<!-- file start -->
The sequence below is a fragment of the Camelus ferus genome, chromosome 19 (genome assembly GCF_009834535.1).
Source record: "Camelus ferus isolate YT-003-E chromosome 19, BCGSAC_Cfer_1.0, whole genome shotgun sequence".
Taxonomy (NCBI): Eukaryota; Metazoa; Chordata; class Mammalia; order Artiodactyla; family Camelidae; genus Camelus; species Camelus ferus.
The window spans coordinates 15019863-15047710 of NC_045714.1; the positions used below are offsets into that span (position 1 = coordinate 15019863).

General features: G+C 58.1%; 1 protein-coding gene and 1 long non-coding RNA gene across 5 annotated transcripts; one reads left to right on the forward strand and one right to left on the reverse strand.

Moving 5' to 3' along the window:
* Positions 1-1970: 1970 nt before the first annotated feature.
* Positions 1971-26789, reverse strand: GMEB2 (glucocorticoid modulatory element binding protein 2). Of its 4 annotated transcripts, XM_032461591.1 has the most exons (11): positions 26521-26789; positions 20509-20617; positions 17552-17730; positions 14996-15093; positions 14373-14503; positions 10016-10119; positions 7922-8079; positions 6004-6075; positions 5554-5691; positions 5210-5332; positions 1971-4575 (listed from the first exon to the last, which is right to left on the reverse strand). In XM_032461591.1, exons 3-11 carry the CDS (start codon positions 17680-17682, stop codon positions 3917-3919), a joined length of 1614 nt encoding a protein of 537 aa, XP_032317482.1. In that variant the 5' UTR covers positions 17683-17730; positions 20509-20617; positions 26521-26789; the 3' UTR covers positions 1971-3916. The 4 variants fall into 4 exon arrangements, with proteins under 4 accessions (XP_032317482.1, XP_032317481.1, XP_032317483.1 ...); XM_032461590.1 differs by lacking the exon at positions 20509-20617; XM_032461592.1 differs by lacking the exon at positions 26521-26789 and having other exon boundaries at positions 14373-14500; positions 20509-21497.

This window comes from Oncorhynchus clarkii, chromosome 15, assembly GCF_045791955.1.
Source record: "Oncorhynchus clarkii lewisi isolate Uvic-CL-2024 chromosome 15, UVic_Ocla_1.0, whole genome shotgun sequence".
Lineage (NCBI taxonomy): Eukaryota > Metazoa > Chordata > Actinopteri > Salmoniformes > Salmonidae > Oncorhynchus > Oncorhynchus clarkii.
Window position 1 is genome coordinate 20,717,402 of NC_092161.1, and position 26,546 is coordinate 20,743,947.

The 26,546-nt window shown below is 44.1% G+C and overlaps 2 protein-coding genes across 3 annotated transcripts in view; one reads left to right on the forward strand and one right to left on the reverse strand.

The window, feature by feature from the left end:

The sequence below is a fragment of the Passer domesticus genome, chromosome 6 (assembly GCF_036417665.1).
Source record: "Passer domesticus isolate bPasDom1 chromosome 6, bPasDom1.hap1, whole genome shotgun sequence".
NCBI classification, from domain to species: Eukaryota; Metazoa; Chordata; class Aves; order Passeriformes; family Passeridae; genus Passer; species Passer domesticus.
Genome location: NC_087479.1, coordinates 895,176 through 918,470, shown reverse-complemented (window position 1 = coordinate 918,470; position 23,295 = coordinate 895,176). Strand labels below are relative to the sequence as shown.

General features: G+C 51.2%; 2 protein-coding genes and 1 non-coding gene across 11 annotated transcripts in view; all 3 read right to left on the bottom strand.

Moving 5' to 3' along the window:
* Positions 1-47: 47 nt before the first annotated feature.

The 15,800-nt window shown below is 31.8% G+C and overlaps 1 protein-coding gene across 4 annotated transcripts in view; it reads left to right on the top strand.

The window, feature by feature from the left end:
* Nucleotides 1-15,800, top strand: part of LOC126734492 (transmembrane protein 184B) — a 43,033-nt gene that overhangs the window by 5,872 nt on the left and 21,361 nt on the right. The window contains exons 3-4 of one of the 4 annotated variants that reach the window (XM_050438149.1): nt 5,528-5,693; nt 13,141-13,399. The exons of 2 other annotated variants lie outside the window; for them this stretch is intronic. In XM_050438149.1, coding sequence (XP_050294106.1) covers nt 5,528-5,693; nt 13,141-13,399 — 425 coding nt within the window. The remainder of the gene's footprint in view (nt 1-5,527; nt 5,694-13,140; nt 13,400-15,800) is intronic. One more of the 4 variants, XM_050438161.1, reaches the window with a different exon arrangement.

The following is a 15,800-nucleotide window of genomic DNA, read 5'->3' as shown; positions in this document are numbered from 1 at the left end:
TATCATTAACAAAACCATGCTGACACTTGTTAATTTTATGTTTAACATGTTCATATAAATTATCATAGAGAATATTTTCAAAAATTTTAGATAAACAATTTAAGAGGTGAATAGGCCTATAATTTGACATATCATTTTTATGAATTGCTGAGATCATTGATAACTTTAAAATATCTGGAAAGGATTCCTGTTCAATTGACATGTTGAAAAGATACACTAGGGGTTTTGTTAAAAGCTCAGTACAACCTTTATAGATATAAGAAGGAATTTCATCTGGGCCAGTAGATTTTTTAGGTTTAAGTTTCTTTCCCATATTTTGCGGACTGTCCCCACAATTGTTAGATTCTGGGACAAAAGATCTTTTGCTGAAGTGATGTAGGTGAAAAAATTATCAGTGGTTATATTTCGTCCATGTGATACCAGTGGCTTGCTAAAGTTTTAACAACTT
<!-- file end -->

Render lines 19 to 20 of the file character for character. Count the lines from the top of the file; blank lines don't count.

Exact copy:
General features: G+C 51.2%; 2 protein-coding genes and 1 non-coding gene across 11 annotated transcripts in view; all 3 read right to left on the bottom strand.

Moving 5' to 3' along the window: